While acknowledging there is a “significant decline in morale” among the ranks of the Fort Worth Police Officers Association, its board is urging members to refrain from calling for a vote of no-confidence against Police Chief Joel Fitzgerald.

The letter, which was obtained by the Star-Telegram, details a litany of grievances against the embattled chief, who in recent weeks has been criticized for demoting two high-ranking administrators in connection with the leaking of a controversial arrest video and most recently, the firing of an officer who shot and wounded a man who was holding a barbecue fork.

Officer Courtney Johnson went to trial on a charge of aggravated assault by a public servant in the shooting of Craigory Adams on June 23, 2015, but the charges were dropped after a mistrial.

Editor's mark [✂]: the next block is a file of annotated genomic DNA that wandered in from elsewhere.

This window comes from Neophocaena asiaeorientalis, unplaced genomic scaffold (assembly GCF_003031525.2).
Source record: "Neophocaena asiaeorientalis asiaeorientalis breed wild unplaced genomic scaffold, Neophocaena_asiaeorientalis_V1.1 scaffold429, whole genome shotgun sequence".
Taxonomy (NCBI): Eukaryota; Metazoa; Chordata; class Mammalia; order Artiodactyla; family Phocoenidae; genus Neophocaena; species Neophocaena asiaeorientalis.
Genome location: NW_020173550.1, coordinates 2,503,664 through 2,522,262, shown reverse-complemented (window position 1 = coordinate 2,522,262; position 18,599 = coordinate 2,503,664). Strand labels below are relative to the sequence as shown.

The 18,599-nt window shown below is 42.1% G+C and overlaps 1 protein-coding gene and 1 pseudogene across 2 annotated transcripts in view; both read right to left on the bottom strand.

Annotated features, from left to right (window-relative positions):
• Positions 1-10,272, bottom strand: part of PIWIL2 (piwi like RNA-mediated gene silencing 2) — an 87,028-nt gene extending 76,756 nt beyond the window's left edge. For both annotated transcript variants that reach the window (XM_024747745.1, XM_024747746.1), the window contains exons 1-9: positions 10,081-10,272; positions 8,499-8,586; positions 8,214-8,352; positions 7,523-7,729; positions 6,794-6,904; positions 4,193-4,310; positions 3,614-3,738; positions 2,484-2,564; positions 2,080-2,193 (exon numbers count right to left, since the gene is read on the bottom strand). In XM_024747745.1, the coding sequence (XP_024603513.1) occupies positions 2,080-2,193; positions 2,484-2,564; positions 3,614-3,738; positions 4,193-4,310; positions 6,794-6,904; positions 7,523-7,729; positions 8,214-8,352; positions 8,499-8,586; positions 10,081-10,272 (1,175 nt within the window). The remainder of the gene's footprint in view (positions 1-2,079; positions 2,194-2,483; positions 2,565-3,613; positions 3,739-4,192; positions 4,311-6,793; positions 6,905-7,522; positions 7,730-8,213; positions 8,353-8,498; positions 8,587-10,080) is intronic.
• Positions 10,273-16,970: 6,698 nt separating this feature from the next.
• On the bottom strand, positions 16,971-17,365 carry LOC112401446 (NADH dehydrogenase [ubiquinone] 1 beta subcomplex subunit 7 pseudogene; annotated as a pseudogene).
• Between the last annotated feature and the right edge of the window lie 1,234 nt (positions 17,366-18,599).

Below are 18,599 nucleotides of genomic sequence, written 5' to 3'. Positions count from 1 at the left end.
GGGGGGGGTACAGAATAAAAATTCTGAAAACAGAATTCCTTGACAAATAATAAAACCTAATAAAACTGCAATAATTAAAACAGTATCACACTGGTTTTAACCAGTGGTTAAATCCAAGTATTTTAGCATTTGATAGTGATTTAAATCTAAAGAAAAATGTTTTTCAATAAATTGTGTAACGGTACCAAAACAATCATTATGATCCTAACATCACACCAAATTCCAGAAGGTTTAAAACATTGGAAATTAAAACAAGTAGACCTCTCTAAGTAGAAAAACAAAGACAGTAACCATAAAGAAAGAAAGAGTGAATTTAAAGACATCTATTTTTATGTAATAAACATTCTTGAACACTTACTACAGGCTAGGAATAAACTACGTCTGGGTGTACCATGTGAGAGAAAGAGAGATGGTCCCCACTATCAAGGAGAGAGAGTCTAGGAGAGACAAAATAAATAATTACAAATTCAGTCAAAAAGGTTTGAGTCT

Fitzgerald, saying Johnson’s “actions were careless,” fired the officer.

“It is unnerving to know you could be the next officer thrown under the bus for political expedience,” the letter stated.

While questioning Fitzgerald’s ability to lead the more than 1,600 police officers in the department, the FWPOA’s board of directors urged members against calling for a vote of no-confidence, which the letter describes as an “outdated tactic with no political purpose which rarely ends in the desired result.”

The letter notes that a no-confidence vote would also place elected officials in a “precarious position.”

However, the board said if members chose to go that route, the “Board of Directors will comply.”

Rick Van Houten, FWPOA president, said the letter was an internal communication among the board and its membership.

Van Houten said the letter speaks for itself and declined to comment further.

Mayor Betsy Price was out of state and could not be reached for comment, according to a city staff member. Fitzgerald sent an email respectfully declining to comment on the letter.

The Fort Worth Black Law Enforcement Officers Association and the National Latino Law Enforcement Organization, Fort Worth chapter, also declined comment.

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